Our lives has been pretty busy ever since Obi joined our family! We had done our research about the Bichon Frise breed and knew it was “high maintenance” in terms of time commitment from the owners. Obi definitely requires a lot of attention but the last 2 weeks has been a blast! Obi has enriched our lives and made it especially interesting. I find myself wanting to spend every minute with him!
I've always loved dogs… mostly big dogs and not small dogs. Kelly was the one who liked the Bichon Frise and I promised that we would get a Bichon first before we got other dogs… The amazing thing is that once I got Obi, I just adore him and don't care about other dogs anymore! Obi is the sweetest and cutest thing. He is like a small stuffed toy. I do my best to take him everywhere we go. We took him out during Valentines Dinner and also took him to church today. (he is really well behaved and just stayed inside his “doggie bag” and slept and kept quiet!”
Here are some pictures:
One of the things I have really enjoyed is training Obi. We have enrolled at these Saturday morning puppy training classes and they are really fun. They teach us to use this “clicker” which when you press it, it makes a clicking sound. You click every time Obi does something good or does the trick. Afterwards you immediately give Obi a treat. The whole point of the clicker is to condition the dog to know something good is about to happen every time they hear the click. The click is better than saying “good dog” because there are too many variations to “good dog”. (for i.e. different voices, different tone, etc, etc). But the clicker is consistent. So you are creating a consistent program in the dog's mind. It works really well. So every time Obi hears “Watch”, he knows that if he turns and looks at me, he will hear the clicker and then get a treat. You do this a few hundreds of times and Obi becomes programmed where every time he hears “watch” he automatically turns to look at me.
I love psychology and stuff to do with the brain, neurons, etc. Learning how to train a dog made me think about our programming. Just like how Obi is programmed now to look at me just from a simple clicker and treat, we humans are programmed as well. How often in our lives do we react to certain situations because that is the way we were “brought up” (programmed). One of the best self development seminars that I have taken was “Klemmer” and it made me realize the programming that I went through as a kid that held me back. For me, it was my mom (no fault on her part) telling me that white Caucasians are better speakers than Asians and that Asians can't compete against them in liberal arts. But, Asians were better in math and science and that I should focus on math and science. Because of that programming (hearing it from my mom over and over again) for over 20 years, I resorted to studying something that I hated (math/science) and never felt fulfilled. It was only after painful and an concentrated effort to “step outside” my comfort zone that I learned the joys of studying liberal arts and the skills to be a good speaker. Today, most people are surprised and refused to believe that I once was shy and never spoke up in class.. but if you ask many of my friends in high school and even in college… they will tell you it is true.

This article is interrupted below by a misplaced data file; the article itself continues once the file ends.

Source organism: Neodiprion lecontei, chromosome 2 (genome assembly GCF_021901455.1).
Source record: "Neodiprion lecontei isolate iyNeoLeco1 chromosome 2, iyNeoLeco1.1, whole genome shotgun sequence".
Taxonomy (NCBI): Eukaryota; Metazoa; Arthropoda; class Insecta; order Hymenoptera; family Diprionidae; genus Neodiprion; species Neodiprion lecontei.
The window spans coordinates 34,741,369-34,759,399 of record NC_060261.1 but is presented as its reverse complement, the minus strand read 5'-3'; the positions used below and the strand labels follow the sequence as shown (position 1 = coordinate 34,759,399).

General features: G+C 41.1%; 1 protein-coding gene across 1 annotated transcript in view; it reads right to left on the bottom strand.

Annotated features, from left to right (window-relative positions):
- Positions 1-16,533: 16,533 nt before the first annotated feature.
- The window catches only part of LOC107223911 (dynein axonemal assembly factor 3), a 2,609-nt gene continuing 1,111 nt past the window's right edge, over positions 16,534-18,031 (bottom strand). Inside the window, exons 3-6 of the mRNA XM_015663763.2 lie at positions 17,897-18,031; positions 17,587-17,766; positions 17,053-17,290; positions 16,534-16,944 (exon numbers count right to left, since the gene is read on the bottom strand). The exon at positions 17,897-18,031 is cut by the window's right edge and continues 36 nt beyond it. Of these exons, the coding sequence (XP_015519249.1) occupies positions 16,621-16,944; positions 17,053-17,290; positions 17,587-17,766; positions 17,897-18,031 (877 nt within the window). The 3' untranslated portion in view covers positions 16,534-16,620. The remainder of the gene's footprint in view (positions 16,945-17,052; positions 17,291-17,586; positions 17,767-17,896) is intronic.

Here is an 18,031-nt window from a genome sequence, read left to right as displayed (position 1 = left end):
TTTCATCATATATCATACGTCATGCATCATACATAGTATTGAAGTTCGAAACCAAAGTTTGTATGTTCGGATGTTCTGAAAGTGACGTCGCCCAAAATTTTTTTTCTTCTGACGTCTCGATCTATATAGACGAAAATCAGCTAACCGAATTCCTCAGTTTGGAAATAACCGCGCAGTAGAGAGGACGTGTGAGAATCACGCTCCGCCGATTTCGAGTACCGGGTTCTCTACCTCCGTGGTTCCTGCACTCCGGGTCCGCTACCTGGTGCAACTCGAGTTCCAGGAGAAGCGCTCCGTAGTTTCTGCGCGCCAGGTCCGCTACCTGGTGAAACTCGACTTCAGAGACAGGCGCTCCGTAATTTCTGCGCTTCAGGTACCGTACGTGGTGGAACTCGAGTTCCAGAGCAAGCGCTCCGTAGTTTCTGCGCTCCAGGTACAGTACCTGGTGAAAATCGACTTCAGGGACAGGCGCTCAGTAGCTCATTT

Last week, I also went with some team members of my to USANA's San Diego Celebration. It was a good 2 day event. I met up with a lot of good friends and my mentor Steve Swartz. The highlight of the event was that I learned a lot about USANA Sense skin care products and how to use them properly. They showed clinical tests where wrinkles and even sun damage was reduced after using USANA's Sense skin care for over a period of 4 months.
Books Read since last time:
1) “Every Man's Marriage” by Arterbum and Stoeker (Thanks to Josiah Chan for giving me this great book)
Books Currently Reading:
1) “Why Smart People Make Big Money Mistakes and How To Correct Them” by Belsky and Gilovich
2) “How to Raise a Puppy You Can Live With” by Rutherford and Neil
3) “Good Owners, Great Dogs” by Kilcommons and Wilson
Until next time, God Bless.